Churchill was in New York on 25 March 1949 where he spoke at a dinner given by Time publisher Henry Luce on the requirements for European freedom and why the Soviet Union had erected the Iron Curtain of which he had warned three years earlier in his Fulton, Missouri address:
“Gentlemen, some time ago, you may possibly remember, I made a speech in Missouri at Fulton‹I got into great trouble for that. But now not so much. Now it is thought better of….But what has brought this great change from the time when I was so scolded three years ago for what I said at Fulton?….No one could possibly have done it but Mr. Stalin. He is the one….And that brings me to a question which we must ask ourselves. What is the explanation of the Soviet policy? Why have they deliberately united the free world against them. I will hazard the answer….It is, I am sure, because they feared the friendship of the West more than they do its hostility. They can’t afford to allow free and friendly intercourse between their country and those they control, and the rest of the world. They daren’t see it develop‹the coming and going and all the easements and tolerances which come from the agreeable contacts of nations and of individuals. They can’t afford it.”
Upon his return to England, Churchill found himself under attack within the Conservative Party for accepting the Labour Government’s position that India could remain in the Commonwealth as an independent republic. Churchill, whose wilderness years out of power in the 1930s were attributable in part to his unwillingness to accept the Conservatives’ compromise over India, was unsympathetic. As he wrote to Lord Salisbury on 7 May 1949:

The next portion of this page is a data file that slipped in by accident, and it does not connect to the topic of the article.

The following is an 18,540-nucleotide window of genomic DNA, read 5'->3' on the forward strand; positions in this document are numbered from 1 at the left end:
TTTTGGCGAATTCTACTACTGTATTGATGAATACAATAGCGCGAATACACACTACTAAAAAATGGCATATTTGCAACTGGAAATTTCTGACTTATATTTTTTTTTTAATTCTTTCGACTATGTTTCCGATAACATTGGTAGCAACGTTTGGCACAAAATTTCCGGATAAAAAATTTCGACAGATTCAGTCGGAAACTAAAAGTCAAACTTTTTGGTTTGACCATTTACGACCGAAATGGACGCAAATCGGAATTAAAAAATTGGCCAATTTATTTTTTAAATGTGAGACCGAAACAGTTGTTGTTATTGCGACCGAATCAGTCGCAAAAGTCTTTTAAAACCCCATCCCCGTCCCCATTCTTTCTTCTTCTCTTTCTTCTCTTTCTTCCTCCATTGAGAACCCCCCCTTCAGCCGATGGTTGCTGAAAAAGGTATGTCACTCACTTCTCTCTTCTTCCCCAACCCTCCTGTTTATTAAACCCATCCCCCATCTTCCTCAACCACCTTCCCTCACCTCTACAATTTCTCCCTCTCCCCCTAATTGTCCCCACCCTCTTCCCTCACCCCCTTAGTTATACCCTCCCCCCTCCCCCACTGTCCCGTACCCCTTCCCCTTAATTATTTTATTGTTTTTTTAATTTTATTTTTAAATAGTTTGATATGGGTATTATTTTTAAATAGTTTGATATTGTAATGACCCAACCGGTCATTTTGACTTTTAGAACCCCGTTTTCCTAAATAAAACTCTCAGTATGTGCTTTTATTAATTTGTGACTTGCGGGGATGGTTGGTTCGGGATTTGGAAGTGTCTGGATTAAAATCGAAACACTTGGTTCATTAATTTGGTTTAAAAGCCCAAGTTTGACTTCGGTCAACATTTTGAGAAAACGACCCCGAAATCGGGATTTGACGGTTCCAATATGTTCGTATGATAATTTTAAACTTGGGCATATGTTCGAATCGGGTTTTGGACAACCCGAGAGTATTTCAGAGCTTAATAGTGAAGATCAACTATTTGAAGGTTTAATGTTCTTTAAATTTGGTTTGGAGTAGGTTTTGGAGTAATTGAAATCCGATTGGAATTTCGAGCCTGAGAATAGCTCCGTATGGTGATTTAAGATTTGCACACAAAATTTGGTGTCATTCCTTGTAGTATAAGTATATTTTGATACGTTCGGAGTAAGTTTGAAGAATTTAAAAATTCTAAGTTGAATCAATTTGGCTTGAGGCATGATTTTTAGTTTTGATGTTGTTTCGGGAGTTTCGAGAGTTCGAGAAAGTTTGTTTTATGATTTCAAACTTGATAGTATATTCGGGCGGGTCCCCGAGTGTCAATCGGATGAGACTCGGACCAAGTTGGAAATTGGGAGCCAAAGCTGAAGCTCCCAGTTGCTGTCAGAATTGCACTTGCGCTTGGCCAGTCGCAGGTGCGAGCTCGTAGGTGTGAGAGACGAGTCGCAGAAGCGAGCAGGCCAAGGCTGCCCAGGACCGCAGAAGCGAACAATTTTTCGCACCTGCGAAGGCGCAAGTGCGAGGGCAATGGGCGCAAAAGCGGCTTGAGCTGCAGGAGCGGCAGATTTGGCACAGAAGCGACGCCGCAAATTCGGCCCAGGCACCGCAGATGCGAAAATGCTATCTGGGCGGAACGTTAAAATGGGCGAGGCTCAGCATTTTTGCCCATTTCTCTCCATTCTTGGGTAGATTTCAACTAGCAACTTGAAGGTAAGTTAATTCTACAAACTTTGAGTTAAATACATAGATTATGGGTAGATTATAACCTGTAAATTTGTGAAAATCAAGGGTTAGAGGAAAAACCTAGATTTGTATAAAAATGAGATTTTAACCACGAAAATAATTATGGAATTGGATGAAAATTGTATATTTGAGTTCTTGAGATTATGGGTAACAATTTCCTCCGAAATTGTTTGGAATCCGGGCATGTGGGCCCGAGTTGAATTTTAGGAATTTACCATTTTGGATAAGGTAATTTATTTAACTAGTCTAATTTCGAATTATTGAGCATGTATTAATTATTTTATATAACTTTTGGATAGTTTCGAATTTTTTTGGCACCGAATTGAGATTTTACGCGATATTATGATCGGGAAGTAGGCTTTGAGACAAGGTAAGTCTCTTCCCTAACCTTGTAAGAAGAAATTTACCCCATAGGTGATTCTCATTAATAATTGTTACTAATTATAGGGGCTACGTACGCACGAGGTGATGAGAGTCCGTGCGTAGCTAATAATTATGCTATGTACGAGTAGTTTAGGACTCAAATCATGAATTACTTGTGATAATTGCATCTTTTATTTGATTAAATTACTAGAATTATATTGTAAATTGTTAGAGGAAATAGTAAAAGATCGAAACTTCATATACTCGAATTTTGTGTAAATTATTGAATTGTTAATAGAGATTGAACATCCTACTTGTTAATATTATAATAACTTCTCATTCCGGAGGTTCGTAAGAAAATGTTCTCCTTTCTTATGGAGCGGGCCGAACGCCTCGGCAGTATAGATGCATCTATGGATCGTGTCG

“I consider that the fatal step towards India was taken when Baldwin supported the Ramsay MacDonald plan in 1930 and enforced it upon the Conservative Party in 1931. I and seventy Conservatives and your Father resisted this for four long years, and were systematically voted down by the Baldwin-Ramsay MacDonald combination, supported for this purpose, I need hardly say, by the Socialist Party in opposition. Once the Conservative Party cast aside its duty to resist the weakening of the Imperial strength, the gap could not be filled, and from this point we slid and slithered to the position we have reached today. I could not therefore accept any reproach for the present situation from any Conservative who supported the Baldwin and Chamberlain policies.”
Later in May, Churchill previewed the film “Crusade in Europe” at Chartwell. As one guest recorded: “It was the custom at Chartwell to invite everyone who lived or worked on the estate to view the movies. Among the group of twenty or thirty was an ex-German prisoner-of-war named Walter, who did odd jobs like wood-cutting and lawn-moving….The March of Time film was not under way more than a few minutes before it was clear that it would not evoke happy memories for a former member of the Reichswehr. Churchill rose from his seat at once, tapped Walter on the shoulder, and motioned him to leave the theater with him. Later we learned that Churchill’s object in going out was to suggest to Walter that perhaps he would prefer not to see the film that evening. Walter, however, returned to the theater with Churchill and remained till the end.”
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